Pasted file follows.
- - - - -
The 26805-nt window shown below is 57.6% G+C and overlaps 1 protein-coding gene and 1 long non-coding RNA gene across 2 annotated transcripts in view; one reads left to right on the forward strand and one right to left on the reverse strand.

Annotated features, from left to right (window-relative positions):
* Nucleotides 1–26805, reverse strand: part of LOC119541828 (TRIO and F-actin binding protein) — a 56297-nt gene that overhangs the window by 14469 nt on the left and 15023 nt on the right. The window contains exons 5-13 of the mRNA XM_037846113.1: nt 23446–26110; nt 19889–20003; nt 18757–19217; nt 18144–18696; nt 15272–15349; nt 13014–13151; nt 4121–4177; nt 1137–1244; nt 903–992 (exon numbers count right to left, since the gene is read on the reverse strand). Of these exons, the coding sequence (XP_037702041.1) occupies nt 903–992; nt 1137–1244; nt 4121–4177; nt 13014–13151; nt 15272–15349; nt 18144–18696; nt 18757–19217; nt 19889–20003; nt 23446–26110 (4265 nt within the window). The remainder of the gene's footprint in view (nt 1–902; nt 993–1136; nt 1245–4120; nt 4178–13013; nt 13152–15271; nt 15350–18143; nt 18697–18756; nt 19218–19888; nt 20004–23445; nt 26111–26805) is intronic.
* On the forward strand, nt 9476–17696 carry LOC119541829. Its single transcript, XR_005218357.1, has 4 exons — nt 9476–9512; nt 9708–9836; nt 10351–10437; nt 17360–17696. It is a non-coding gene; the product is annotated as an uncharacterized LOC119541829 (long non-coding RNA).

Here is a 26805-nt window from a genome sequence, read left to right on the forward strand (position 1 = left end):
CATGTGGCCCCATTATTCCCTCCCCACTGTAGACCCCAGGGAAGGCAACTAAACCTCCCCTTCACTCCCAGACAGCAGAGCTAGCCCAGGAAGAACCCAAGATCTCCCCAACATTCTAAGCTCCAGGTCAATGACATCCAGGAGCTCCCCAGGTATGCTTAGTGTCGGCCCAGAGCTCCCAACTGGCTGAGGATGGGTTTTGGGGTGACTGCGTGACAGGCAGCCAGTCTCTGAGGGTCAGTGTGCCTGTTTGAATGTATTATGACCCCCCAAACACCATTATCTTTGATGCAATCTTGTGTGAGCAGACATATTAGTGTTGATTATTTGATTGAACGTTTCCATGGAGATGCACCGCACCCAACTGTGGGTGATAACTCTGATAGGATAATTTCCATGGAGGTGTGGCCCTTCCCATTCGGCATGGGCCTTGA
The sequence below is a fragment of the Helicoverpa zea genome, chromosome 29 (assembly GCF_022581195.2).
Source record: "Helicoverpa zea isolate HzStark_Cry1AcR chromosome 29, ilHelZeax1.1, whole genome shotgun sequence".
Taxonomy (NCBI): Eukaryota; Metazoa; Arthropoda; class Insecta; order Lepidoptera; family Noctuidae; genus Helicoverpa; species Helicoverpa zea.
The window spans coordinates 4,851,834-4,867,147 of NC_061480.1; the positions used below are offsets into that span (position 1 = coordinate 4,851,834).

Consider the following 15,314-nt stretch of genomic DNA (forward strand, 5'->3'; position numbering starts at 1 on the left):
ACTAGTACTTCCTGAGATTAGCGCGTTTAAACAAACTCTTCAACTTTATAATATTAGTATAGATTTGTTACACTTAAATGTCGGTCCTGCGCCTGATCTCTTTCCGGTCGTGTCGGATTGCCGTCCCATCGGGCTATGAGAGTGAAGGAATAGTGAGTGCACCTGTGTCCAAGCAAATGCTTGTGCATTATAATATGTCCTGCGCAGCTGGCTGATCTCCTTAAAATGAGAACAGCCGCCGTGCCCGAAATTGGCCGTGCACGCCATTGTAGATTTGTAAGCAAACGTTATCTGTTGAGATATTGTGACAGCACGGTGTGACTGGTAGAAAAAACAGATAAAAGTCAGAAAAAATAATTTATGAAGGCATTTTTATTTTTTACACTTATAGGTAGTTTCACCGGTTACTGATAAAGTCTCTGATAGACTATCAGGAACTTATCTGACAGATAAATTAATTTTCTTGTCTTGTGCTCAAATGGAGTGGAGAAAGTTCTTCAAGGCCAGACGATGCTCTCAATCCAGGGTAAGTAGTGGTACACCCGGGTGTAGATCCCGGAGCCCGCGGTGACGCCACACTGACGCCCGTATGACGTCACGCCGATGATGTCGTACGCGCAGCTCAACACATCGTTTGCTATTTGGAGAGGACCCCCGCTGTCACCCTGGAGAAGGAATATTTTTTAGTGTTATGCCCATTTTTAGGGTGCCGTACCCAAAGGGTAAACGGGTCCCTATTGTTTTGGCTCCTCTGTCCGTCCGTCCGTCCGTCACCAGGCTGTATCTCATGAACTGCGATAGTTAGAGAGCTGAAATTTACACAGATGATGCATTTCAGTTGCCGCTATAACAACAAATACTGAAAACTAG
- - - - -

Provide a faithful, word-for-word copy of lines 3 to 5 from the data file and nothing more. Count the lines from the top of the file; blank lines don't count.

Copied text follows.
* Nucleotides 1–26805, reverse strand: part of LOC119541828 (TRIO and F-actin binding protein) — a 56297-nt gene that overhangs the window by 14469 nt on the left and 15023 nt on the right. The window contains exons 5-13 of the mRNA XM_037846113.1: nt 23446–26110; nt 19889–20003; nt 18757–19217; nt 18144–18696; nt 15272–15349; nt 13014–13151; nt 4121–4177; nt 1137–1244; nt 903–992 (exon numbers count right to left, since the gene is read on the reverse strand). Of these exons, the coding sequence (XP_037702041.1) occupies nt 903–992; nt 1137–1244; nt 4121–4177; nt 13014–13151; nt 15272–15349; nt 18144–18696; nt 18757–19217; nt 19889–20003; nt 23446–26110 (4265 nt within the window). The remainder of the gene's footprint in view (nt 1–902; nt 993–1136; nt 1245–4120; nt 4178–13013; nt 13152–15271; nt 15350–18143; nt 18697–18756; nt 19218–19888; nt 20004–23445; nt 26111–26805) is intronic.
* On the forward strand, nt 9476–17696 carry LOC119541829. Its single transcript, XR_005218357.1, has 4 exons — nt 9476–9512; nt 9708–9836; nt 10351–10437; nt 17360–17696. It is a non-coding gene; the product is annotated as an uncharacterized LOC119541829 (long non-coding RNA).

Here is a 26805-nt window from a genome sequence, read left to right on the forward strand (position 1 = left end):